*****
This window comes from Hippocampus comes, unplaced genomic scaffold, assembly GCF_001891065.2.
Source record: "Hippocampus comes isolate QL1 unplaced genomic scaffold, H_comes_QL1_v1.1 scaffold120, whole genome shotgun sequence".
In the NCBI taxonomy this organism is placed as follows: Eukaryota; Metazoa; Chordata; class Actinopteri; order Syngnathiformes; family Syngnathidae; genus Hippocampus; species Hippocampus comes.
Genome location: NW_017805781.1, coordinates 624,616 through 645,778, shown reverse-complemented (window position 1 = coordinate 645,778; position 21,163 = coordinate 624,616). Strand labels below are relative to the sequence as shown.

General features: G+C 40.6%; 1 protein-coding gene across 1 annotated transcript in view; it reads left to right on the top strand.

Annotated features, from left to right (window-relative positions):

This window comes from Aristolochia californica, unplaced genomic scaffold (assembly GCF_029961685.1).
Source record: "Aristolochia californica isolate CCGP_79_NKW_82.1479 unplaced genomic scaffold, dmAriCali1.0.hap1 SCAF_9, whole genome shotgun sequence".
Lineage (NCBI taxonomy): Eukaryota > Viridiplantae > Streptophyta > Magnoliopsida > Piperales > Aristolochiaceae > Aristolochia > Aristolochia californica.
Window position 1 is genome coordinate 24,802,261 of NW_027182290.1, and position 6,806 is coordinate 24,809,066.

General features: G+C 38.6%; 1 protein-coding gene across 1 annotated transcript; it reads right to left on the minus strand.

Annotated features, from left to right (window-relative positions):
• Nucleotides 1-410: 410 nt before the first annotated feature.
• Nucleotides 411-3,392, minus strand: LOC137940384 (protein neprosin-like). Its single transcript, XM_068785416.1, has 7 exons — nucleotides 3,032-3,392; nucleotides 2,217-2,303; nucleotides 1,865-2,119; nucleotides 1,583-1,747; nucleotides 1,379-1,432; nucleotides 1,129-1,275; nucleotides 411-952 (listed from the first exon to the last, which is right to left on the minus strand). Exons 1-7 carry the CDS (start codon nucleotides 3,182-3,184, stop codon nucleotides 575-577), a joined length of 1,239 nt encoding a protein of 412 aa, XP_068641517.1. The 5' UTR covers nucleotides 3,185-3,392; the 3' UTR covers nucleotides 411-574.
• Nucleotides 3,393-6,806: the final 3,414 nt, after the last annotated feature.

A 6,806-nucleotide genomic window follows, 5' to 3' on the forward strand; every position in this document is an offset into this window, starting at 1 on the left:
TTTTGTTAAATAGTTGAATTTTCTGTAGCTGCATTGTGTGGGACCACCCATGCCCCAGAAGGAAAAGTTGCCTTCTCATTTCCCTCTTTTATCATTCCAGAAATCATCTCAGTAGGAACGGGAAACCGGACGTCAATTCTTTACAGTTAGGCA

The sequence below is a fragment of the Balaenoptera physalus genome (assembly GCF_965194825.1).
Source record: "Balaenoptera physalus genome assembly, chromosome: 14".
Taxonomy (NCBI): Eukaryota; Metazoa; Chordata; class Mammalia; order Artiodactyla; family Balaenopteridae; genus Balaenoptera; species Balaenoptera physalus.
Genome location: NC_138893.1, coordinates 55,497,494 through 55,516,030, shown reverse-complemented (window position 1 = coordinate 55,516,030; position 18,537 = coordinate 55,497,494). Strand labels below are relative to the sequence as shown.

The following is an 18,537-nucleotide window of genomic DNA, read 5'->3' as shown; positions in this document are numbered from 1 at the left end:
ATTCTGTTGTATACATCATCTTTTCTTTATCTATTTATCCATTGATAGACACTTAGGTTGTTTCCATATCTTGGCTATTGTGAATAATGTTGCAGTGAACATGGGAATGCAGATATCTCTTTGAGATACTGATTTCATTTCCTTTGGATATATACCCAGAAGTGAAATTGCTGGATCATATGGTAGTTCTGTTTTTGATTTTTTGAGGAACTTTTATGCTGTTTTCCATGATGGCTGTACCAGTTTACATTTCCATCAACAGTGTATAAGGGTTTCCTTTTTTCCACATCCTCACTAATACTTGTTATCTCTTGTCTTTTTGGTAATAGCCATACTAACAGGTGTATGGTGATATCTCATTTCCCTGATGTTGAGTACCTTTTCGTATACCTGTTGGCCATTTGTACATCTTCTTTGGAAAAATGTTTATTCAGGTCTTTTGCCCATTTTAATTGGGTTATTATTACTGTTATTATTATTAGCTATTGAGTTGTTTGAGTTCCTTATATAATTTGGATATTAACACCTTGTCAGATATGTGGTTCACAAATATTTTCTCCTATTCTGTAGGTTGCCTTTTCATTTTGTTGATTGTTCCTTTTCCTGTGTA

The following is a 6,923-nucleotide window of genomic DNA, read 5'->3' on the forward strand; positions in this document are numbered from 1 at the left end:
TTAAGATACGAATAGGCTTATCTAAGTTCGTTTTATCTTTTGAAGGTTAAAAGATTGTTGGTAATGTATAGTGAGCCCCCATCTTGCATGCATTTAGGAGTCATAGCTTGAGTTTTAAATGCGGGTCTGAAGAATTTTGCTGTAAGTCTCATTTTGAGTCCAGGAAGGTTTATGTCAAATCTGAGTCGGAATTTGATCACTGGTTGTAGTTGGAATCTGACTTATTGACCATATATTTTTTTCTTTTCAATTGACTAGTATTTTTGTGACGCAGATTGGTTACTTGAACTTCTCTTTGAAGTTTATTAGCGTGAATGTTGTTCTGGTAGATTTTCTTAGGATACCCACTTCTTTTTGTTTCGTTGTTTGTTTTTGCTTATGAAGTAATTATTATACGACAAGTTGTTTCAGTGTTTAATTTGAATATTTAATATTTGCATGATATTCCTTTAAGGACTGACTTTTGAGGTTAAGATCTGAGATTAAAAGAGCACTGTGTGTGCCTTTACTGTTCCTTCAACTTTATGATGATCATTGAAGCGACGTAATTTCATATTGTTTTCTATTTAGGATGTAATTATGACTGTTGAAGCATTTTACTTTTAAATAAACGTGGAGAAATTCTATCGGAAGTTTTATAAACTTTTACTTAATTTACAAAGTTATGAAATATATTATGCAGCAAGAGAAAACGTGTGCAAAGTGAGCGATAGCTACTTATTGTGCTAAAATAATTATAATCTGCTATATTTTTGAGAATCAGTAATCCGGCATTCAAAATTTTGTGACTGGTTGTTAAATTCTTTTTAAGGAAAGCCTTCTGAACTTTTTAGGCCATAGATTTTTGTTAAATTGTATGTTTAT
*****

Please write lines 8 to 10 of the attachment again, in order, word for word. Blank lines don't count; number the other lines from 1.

Source record: "Aristolochia californica isolate CCGP_79_NKW_82.1479 unplaced genomic scaffold, dmAriCali1.0.hap1 SCAF_9, whole genome shotgun sequence".
Lineage (NCBI taxonomy): Eukaryota > Viridiplantae > Streptophyta > Magnoliopsida > Piperales > Aristolochiaceae > Aristolochia > Aristolochia californica.
Window position 1 is genome coordinate 24,802,261 of NW_027182290.1, and position 6,806 is coordinate 24,809,066.